Trump promises to pull out of TPP: VIDEO

By Staff, with files from The Associated Press | November 22, 2016 | Last updated on November 22, 2016
2 min read

President-elect Donald Trump is vowing to immediately begin the process of pulling the U.S. out of the Trans-Pacific Partnership once he becomes president.

In a YouTube video released Monday night, the President-elect says he will issue a notification of intent to withdraw from the agreement on his first day in power, a move many believe would kill the deal.

Indeed, as Luis Andres Henao of The Associated Press reports, Japan’s prime minister said Monday that the Trans-Pacific Partnership trade deal would be “meaningless” without U.S. participation. Shinzo Abe’s comment came shortly before the Trump released his short video about his plans for his administration.

In the video, Trump says, “I am going to issue a notification of intent to withdraw from the Trans-Pacific Partnership, a potential disaster for our country. Instead, we will negotiate fair, bilateral trade deals that bring jobs and industry back onto American shores.”


The TPP is intended to open up trade among 12 countries that encompass nearly 40% of the world’s GDP, including Canada.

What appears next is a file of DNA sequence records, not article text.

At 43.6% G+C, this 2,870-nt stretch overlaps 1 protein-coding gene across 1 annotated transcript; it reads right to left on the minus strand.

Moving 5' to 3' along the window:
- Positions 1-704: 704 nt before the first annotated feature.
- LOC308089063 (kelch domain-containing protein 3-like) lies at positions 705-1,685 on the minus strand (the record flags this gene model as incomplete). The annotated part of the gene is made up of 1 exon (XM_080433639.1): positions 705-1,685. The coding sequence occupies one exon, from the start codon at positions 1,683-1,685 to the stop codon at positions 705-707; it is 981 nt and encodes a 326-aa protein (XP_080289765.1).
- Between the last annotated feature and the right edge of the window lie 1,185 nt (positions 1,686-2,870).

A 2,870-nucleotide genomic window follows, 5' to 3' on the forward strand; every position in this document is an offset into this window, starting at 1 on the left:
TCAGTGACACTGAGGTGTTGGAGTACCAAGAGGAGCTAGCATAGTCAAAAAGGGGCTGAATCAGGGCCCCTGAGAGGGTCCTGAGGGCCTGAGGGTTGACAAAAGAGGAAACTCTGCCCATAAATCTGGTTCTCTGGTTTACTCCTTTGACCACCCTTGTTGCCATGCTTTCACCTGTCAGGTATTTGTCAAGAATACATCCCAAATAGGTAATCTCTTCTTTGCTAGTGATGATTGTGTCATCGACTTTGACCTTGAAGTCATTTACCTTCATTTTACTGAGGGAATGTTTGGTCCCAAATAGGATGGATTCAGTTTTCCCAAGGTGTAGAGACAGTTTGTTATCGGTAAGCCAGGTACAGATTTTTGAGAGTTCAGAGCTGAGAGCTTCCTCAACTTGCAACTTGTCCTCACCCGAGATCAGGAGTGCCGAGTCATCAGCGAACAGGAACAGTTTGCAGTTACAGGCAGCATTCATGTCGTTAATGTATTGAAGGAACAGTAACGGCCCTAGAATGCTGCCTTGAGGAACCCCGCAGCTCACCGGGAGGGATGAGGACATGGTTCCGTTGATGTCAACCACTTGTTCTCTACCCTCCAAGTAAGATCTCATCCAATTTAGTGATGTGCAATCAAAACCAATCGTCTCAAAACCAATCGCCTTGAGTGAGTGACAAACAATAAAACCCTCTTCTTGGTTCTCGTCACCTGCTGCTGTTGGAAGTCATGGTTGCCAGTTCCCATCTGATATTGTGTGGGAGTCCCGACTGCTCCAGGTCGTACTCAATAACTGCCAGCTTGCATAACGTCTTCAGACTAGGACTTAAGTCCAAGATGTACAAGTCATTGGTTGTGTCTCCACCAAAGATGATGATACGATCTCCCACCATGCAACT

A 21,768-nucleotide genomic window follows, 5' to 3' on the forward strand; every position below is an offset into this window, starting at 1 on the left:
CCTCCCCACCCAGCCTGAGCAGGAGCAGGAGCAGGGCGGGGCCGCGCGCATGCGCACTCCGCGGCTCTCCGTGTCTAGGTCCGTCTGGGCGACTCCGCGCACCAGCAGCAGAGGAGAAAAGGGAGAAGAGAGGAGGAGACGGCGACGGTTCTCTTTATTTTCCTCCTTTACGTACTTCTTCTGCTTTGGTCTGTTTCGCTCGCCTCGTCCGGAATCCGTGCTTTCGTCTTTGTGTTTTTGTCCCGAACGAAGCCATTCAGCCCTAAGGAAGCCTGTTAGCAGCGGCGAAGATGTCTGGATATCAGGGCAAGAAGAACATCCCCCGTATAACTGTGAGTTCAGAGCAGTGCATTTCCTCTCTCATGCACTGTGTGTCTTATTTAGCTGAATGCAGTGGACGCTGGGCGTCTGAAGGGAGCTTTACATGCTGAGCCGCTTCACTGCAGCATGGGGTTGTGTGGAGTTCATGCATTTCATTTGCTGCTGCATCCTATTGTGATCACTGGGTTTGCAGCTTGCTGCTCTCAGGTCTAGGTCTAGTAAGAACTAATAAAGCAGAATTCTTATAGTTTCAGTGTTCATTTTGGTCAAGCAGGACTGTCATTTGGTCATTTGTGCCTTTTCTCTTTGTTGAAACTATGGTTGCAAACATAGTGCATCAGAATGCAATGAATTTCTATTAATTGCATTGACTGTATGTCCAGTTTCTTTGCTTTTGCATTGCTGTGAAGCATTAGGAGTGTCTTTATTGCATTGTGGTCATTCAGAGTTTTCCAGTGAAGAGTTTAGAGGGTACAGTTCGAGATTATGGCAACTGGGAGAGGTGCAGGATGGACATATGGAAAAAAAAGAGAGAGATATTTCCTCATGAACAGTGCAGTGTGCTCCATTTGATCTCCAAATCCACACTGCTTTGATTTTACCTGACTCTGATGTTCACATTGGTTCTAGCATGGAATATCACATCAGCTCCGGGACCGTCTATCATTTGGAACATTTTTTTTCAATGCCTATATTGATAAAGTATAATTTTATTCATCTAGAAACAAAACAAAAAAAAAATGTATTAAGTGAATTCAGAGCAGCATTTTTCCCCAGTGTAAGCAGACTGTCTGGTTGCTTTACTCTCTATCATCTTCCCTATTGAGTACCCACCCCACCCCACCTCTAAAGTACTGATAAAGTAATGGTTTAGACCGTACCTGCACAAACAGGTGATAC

Trump, who has repeatedly criticized the TPP as “a potential disaster'” for America, did not mention NAFTA, which he has promised to renegotiate.

His message was issued after U.S. President Barack Obama, Prime Minister Justin Trudeau and other APEC leaders met in Peru, where they issued a call to fight the backlash against global trade.

The Canadian government says it believes in free trade but has opted to open the TPP up to widespread consultations prior to making a decision.

The House of Commons trade committee is also studying the deal.

In September, a federal study predicted Canada would generate more than $4 billion in long-term GDP gains if it joined the TPP, but stands to take a $5 billion loss if it opts out.

The analysis, conducted by the Office of the Chief Economist at Global Affairs Canada, assessed the impact of the TPP on Canada and other countries that tentatively signed on to the trade deal in October 2015.

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Staff, with files from The Associated Press

The Associated Press is an American not-for-profit news agency headquartered in New York City.